Pigs and hens suffer in cages for Aldi
A growing number of companies are ending the confinement of animals in cages. It is a cruel practice, and several US states and countries across the world have already banned it.
Aldi’s inaction shows that they don’t care about the suffering of these animals. Their “commitment to the well-being of animals” while pigs and hens spend their entire lives in cages for Aldi is a clear example of their hypocrisy and empty words.
Aldi’s professed commitment to animal welfare is not just unconvincing but hypocritical, as they continue to condone the cruelest factory farming practices in their US operations. Caging hens and pregnant pigs is an outdated and inhumane practice, at odds with the progressive steps taken by many of their competitors, and it contradicts Aldi’s own principles.
Gestation crates for pigs are a real problem… Basically, you’re asking a sow to live in an airline seat.Temple Grandin
I think it’s something that needs to be phased out.
Associate Professor, Department of Animal Science.
Colorado State University.
[T]he close confinement of sows in stalls or tethers is one of the most extreme examples of cruelty to an animal. It continues throughout much of life and is much worse than severely beating an animal.Donald M. Broom
Professor of Animal Welfare.
University of Cambridge.
Confinement of sows during pregnancy, especially in individual stalls or on tethers, can be cold, uncomfortable and injurious, and imposes severe restrictions on natural behaviour.John Webster
Sr. Research Fellow and Emeritus Professor of Animal Husbandry and creator of The Five Freedoms.
University of Bristol.
CRUELEST FORM OF CONFINEMENT
These 7-by-2-foot crates take an immense physical and mental toll on the animals.
Pigs cannot walk, turn around, or stand comfortably in these cages. Beneath them are hard floors with slats for the urine and feces to fall through before collecting in giant outdoor waste lagoons.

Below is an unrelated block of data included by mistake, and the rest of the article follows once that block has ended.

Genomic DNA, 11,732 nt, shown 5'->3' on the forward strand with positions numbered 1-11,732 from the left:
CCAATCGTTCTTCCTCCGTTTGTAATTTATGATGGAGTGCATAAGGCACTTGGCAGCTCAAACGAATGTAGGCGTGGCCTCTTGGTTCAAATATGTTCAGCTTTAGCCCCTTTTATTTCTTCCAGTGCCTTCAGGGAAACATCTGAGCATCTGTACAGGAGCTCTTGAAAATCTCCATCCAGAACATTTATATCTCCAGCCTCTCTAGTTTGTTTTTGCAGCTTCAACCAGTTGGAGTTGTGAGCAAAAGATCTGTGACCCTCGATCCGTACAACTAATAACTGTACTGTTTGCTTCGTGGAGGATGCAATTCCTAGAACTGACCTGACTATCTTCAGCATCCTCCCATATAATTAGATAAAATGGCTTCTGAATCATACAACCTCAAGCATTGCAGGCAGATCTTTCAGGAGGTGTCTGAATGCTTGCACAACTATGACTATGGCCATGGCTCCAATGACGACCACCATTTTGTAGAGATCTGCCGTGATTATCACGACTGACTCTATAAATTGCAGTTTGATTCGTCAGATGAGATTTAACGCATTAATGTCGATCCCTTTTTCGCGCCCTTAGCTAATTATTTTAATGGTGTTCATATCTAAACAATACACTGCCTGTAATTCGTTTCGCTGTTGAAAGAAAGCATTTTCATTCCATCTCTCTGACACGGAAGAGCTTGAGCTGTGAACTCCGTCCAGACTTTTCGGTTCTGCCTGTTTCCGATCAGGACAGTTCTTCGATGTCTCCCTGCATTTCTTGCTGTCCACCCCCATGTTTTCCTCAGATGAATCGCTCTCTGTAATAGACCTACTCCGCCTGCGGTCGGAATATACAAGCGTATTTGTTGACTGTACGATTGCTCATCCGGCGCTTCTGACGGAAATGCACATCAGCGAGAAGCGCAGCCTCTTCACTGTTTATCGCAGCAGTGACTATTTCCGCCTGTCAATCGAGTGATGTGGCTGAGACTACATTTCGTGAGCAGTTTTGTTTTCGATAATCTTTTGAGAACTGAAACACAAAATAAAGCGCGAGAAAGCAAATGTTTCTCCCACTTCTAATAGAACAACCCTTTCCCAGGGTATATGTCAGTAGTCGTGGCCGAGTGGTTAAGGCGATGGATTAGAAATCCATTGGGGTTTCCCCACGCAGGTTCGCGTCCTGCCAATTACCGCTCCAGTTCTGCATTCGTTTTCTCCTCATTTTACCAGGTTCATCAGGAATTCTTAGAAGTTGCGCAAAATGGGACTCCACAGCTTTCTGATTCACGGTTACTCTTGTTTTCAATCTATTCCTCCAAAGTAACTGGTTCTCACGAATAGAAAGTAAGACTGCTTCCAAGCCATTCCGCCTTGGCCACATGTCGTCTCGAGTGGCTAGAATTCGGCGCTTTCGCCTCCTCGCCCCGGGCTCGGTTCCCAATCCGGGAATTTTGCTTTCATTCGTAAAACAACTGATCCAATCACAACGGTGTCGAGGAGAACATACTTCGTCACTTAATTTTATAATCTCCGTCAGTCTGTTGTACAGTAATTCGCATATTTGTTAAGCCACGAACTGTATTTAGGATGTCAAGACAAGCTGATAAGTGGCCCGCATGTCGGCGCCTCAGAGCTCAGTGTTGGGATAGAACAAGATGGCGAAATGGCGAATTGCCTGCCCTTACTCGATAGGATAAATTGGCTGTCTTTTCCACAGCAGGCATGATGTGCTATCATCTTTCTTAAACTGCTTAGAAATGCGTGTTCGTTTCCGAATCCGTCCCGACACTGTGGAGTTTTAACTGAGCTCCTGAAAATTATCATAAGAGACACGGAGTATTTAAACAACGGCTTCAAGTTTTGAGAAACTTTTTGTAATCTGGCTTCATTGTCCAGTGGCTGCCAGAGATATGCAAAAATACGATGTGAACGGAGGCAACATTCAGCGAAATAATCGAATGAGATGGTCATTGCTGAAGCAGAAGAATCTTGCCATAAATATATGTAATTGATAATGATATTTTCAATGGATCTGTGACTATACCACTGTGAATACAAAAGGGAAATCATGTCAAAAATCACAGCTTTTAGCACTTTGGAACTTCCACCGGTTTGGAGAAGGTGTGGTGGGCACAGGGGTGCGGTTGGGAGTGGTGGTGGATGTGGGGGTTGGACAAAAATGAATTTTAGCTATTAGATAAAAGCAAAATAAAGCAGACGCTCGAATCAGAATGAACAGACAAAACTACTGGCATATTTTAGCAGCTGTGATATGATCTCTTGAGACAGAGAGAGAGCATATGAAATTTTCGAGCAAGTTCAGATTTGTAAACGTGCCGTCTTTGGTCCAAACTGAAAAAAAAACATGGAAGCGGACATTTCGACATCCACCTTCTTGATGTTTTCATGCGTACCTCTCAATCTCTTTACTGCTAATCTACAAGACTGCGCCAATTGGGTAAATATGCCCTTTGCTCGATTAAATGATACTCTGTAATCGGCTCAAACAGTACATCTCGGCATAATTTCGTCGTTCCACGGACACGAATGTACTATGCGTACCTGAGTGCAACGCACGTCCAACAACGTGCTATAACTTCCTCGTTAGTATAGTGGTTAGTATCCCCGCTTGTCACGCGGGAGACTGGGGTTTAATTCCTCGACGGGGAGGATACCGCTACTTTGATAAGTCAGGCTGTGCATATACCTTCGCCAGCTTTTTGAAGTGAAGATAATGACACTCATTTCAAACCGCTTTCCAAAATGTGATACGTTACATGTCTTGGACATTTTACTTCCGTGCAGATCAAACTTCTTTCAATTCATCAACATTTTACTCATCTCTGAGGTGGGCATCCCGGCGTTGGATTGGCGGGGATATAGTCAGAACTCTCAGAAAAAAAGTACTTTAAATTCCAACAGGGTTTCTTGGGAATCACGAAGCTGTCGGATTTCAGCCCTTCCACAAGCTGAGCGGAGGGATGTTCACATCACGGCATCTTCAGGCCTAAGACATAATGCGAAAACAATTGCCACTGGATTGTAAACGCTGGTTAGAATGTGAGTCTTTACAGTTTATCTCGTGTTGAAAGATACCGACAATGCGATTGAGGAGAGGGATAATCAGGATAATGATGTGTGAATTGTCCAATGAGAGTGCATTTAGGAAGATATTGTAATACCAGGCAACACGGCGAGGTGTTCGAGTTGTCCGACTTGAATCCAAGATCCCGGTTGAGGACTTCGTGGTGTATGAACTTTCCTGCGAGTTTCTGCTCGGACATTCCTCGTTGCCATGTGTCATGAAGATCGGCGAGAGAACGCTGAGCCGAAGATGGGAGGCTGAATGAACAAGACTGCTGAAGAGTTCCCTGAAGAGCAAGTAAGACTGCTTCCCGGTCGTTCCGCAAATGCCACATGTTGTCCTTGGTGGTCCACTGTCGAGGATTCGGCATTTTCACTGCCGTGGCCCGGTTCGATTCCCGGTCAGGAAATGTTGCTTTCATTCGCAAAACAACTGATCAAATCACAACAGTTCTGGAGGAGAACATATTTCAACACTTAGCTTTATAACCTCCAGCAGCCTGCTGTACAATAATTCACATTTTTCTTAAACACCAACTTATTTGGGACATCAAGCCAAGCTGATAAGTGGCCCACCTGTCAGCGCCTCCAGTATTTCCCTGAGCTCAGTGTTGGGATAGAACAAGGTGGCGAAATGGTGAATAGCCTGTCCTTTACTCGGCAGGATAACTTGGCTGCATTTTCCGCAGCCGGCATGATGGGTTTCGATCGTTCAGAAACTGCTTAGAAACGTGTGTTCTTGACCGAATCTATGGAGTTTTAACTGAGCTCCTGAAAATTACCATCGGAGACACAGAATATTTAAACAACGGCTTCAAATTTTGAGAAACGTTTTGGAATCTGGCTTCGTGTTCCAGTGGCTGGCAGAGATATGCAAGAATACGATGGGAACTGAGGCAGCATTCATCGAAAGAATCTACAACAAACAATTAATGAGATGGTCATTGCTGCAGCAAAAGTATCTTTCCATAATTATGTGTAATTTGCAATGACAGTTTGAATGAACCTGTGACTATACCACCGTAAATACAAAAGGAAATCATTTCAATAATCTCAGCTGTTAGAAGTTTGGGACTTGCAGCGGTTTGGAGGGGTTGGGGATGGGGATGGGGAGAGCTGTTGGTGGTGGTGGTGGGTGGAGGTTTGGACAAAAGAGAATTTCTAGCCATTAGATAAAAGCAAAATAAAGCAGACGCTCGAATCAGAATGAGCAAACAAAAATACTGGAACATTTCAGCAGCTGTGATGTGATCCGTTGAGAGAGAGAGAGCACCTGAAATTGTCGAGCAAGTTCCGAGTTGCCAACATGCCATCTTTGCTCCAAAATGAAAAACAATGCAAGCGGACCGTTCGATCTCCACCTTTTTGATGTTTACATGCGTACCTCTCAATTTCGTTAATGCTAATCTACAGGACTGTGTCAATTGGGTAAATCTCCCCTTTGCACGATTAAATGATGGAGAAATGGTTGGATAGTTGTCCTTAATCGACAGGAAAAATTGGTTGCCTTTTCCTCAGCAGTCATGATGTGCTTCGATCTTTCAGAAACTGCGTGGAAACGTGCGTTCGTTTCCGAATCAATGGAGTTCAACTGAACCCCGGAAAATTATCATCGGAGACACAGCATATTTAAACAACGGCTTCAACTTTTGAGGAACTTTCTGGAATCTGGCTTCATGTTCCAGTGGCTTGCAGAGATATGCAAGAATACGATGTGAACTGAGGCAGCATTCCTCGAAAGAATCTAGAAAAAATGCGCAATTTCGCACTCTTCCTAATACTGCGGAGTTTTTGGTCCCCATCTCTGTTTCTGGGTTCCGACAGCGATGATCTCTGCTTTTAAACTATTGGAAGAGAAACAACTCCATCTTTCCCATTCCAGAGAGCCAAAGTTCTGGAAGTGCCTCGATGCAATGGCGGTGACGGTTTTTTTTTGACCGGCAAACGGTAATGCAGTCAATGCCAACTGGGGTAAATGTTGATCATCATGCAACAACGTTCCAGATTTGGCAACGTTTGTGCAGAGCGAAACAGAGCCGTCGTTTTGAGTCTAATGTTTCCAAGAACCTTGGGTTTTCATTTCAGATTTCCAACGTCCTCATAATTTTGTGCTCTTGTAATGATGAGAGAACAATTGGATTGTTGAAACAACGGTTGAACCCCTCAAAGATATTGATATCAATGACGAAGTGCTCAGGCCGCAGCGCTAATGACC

Professor Ian Duncan, a scholar of animal welfare at the University of Guelph, has described it as “one of the cruelest forms of confinement devised by humankind.”
Aldi’s double standard causes extreme animal sufferinG
Pregnant pigs are confined to cages of 7-by-2-foot that don’t let them turn around.
Research shows that these cages—gestation crates—cause physical and psychological suffering:
- Unable to move, their bones and muscles weaken,
- have open wounds due to the constant abrasion against the cage bars,
- many develop cardiovascular problems,
- overgrown hooves that cause them pain when they stand,
- digestive problems,
- and painful urinary infections.
TRAPPED IN CAGES
Hens are social animals who like to forage for food, take dust baths, perch, and care for their chicks.
In Aldi’s US operations, hens used for eggs are crammed into cages with 6 other birds, leaving each hen with less space than a standard letter.
The hens can not even spread their wings, perch, roost, nest, dust-bathe, forage, or explore. The are victims of violence from workers and their bones often break when their wings get caught in the wire. They are forced to live like this for up to two years.
Because of the poor conditions, many hens die and rot in the cage alongside their still-living companions.
Aldi falls behind competitors
In the US, ten states have restricted cages for hens, eleven states have banned gestation crates, and thousands of companies worldwide—including Aldi’s close competitors Kroger, Costco, and Target—have pledged to eliminate cages.
By using cages, Aldi lags behind many of its US competitors and contradicts its principles.
Aldi has claimed that animals must be “healthy, comfortable, well nourished, safe, able to express innate behavior, and [who are] not suffering from unpleasant states such as pain, fear, and distress.”
But hens and mother pigs in cages are constantly suffering throughout their lives. Some, exhausted and unable to move, are trampled to death by others confined in the same tiny cage.
* Images on this website represent factory farms that use cages and do not necessarily supply to Aldi.
Animal suffering knows no national borders
Animal Equality is an international organization that works with society, government, and companies to end animal cruelty.
We work in the United States, Mexico, Brazil, the United Kingdom, Germany, Italy, Spain, and India.